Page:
Is Pedophilia a Mental Disorder?
Originally published in: Archives of Sexual Behavior, Vol. 31, No. 6, December 2002, pp. 467–471
Richard Green, M.D., J.D.
Imperial College School of Medicine, Gender Identity Clinic, Department of Psychiatry, Charing Cross Hospital, London, England, Institute of Criminology, University of Cambridge, Cambridge, England
Nearly 30 years ago, I was embroiled in the historic battle within the American Psychiatric Association (APA) over whether homosexuality per se was rightfully deemed a mental illness, as included in the second edition of the Diagnostic and Statistical Manual of Mental Disorders (DSM-II; American Psychiatric Association, 1968). During the controversy, several topics were examined: historical and cross-cultural groundings in homosexual expression, associated psychiatric features accompanying a homosexual orientation, the emotional consequences to the homosexual of societal condemnation, and behaviors of other species. I argued vigorously for removal of homosexuality from the DSM (Green, 1972; see also Stoller, 1973). The Task Force on Nomenclature and Statistics voted to delete homosexuality. Ludicrously, that decision led to a shotgun marriage between science and democracy. It was put to popular vote—a referendum by the entire APA membership. We cannot track precisely the 1970s model here. Consensual same-sex adult–adult sexuality does not suggest the element of harm to one participant as in child–adult sex or an age barrier to informed consent. But these concerns are within the domain of the law and penal enforcement. What follows here does not address whether pedophilia should be deemed criminal.
HISTORICAL AND CROSS-CULTURAL CONSIDERATIONSSeveral quotes illustrate the range of acceptance of sexual contact between children and adults:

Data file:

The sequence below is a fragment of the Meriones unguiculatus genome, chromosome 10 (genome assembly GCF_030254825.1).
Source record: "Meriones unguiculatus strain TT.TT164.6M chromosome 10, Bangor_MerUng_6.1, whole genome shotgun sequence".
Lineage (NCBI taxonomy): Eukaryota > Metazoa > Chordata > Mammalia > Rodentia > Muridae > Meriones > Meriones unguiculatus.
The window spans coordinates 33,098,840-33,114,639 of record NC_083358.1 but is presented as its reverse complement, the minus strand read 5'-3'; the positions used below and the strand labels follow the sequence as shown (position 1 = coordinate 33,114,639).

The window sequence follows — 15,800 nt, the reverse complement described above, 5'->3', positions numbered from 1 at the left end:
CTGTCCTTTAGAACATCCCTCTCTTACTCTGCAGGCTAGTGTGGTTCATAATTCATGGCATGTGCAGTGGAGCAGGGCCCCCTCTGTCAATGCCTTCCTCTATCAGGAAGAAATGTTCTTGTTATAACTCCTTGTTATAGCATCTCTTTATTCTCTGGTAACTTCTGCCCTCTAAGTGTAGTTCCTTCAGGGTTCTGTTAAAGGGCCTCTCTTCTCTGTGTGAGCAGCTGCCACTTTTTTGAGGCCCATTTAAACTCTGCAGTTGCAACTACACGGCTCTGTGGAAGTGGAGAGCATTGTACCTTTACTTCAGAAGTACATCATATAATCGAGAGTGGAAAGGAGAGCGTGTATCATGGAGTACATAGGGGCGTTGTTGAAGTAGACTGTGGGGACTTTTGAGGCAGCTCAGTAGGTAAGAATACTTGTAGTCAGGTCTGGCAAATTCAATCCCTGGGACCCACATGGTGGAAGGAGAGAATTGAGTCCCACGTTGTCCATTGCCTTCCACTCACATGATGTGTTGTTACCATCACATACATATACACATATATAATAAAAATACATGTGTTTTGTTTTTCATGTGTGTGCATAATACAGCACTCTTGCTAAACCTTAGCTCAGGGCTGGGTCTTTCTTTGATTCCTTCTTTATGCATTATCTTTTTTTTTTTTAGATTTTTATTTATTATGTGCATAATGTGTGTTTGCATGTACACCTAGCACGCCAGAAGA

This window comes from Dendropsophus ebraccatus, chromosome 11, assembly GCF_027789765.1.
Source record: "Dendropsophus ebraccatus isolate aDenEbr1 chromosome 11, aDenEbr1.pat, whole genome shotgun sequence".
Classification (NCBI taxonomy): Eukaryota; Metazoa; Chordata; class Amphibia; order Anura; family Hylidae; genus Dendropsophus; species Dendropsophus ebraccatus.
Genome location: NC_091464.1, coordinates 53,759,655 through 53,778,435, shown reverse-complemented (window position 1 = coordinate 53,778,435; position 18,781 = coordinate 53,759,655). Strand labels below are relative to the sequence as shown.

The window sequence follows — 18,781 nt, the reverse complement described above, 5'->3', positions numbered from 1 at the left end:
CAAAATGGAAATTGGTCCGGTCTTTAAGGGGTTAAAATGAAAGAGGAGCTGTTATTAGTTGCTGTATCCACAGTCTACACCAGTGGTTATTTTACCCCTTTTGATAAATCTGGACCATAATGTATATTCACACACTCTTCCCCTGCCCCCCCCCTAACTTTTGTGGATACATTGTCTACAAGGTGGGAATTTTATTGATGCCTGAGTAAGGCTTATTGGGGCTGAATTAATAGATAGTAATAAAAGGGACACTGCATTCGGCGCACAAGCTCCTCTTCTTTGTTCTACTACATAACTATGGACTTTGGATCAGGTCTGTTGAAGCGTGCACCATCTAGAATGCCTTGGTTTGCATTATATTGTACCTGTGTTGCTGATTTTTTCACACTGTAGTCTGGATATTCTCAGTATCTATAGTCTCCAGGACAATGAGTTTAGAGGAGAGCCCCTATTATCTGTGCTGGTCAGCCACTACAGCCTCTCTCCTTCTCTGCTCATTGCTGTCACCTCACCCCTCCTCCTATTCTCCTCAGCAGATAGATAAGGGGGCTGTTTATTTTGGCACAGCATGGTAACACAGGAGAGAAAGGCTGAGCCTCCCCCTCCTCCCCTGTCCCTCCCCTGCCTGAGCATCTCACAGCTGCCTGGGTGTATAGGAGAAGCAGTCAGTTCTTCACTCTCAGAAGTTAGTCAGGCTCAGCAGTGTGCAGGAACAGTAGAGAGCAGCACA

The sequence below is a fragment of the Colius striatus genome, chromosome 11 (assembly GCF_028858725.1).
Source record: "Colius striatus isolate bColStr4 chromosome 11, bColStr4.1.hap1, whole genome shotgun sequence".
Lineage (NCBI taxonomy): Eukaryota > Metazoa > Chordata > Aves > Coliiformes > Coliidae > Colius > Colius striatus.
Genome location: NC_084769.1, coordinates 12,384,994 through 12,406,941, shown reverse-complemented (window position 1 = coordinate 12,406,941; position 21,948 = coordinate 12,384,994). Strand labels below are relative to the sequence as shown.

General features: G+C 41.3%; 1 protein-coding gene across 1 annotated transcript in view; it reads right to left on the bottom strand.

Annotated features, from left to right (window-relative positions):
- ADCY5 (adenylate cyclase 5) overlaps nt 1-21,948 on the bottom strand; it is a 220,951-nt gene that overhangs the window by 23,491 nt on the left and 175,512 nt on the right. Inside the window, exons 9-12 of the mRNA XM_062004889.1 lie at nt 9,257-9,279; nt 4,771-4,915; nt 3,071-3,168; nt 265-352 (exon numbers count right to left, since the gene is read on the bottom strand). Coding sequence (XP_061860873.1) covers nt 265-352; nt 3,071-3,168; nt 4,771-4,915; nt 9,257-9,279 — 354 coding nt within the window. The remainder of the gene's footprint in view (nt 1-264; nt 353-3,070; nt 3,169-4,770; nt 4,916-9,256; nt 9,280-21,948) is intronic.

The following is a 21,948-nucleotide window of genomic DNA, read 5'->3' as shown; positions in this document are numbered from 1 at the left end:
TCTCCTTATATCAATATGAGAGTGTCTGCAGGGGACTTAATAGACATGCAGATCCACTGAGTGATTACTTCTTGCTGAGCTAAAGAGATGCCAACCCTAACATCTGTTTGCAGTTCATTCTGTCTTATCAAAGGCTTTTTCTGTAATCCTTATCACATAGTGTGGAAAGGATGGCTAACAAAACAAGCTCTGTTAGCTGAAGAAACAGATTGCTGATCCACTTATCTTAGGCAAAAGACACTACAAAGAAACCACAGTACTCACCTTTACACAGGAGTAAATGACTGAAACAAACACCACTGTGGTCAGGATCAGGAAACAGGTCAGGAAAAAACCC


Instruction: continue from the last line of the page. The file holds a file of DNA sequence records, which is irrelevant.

"The diversity of sexual behavior in a cross-cultural perspective is amazing to those who assume that their own society’s moral standards are somehow laws of nature. Yet it is a fact that almost every sort of sexual activity : : : has been considered normal and acceptable in some society at some time: : : . Man-boy relationships are no exception to this rule of diversity: : : . Although they are roundly condemned by many segments of Western society as inherently abusive and exploitive, there have been (and still are) many societies that do not share this viewpoint." (Bauserman, 1997, p. 120) Substantial differences are found between the legal, social, and biological definitions of pedophilia. In Western society, definitions of childhood have been based largely on arbitrary dates, milestones marking progress into adulthood. Biological change may not correspond closely to these, and are insignificant in social and legal definitions. (Howitt, 1998, p. 17) At this point in our history, a very real conundrum exists for the researchers of adult/child sex. The problem is reflected in the question of what truly marks the point beyond which sexual interaction with a child is pathological and not just criminal. (Ames & Houston, 1990, p. 339)
In the DSM-IV (American Psychiatric Association, 2000), puberty is the boundary for pedophilia. The younger person is to be prepubertal. But, the designation of puberty as the bright line age boundary for erotic attraction to be a mental illness is arbitrary. It does not consider the mental development of the child. Further, puberty varies between individuals and may be changing over generations. And, for sexual proscription, it is not the marker necessarily grounded historically or cross-culturally.